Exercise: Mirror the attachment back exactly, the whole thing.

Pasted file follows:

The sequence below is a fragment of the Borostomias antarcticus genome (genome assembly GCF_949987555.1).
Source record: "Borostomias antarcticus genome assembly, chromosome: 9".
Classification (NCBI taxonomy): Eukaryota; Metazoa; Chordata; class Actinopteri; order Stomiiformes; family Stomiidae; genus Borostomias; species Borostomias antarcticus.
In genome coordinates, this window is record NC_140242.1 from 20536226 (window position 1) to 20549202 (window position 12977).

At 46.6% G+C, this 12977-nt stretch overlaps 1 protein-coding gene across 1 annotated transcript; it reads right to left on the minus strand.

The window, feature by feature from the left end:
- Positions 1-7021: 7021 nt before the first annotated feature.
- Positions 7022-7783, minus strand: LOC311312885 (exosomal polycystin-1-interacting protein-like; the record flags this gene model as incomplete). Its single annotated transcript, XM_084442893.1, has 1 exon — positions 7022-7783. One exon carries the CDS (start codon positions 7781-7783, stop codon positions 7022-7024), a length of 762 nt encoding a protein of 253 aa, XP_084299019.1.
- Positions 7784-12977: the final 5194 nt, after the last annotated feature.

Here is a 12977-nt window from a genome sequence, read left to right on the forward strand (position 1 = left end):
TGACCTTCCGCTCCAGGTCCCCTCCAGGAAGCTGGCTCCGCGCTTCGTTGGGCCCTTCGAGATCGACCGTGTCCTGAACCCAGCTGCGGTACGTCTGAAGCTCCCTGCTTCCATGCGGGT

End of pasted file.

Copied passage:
The sequence below is a fragment of the Borostomias antarcticus genome (genome assembly GCF_949987555.1).
Source record: "Borostomias antarcticus genome assembly, chromosome: 9".
Classification (NCBI taxonomy): Eukaryota; Metazoa; Chordata; class Actinopteri; order Stomiiformes; family Stomiidae; genus Borostomias; species Borostomias antarcticus.
In genome coordinates, this window is record NC_140242.1 from 20536226 (window position 1) to 20549202 (window position 12977).

At 46.6% G+C, this 12977-nt stretch overlaps 1 protein-coding gene across 1 annotated transcript; it reads right to left on the minus strand.

The window, feature by feature from the left end:
- Positions 1-7021: 7021 nt before the first annotated feature.
- Positions 7022-7783, minus strand: LOC311312885 (exosomal polycystin-1-interacting protein-like; the record flags this gene model as incomplete). Its single annotated transcript, XM_084442893.1, has 1 exon — positions 7022-7783. One exon carries the CDS (start codon positions 7781-7783, stop codon positions 7022-7024), a length of 762 nt encoding a protein of 253 aa, XP_084299019.1.
- Positions 7784-12977: the final 5194 nt, after the last annotated feature.

Here is a 12977-nt window from a genome sequence, read left to right on the forward strand (position 1 = left end):
TGACCTTCCGCTCCAGGTCCCCTCCAGGAAGCTGGCTCCGCGCTTCGTTGGGCCCTTCGAGATCGACCGTGTCCTGAACCCAGCTGCGGTACGTCTGAAGCTCCCTGCTTCCATGCGGGT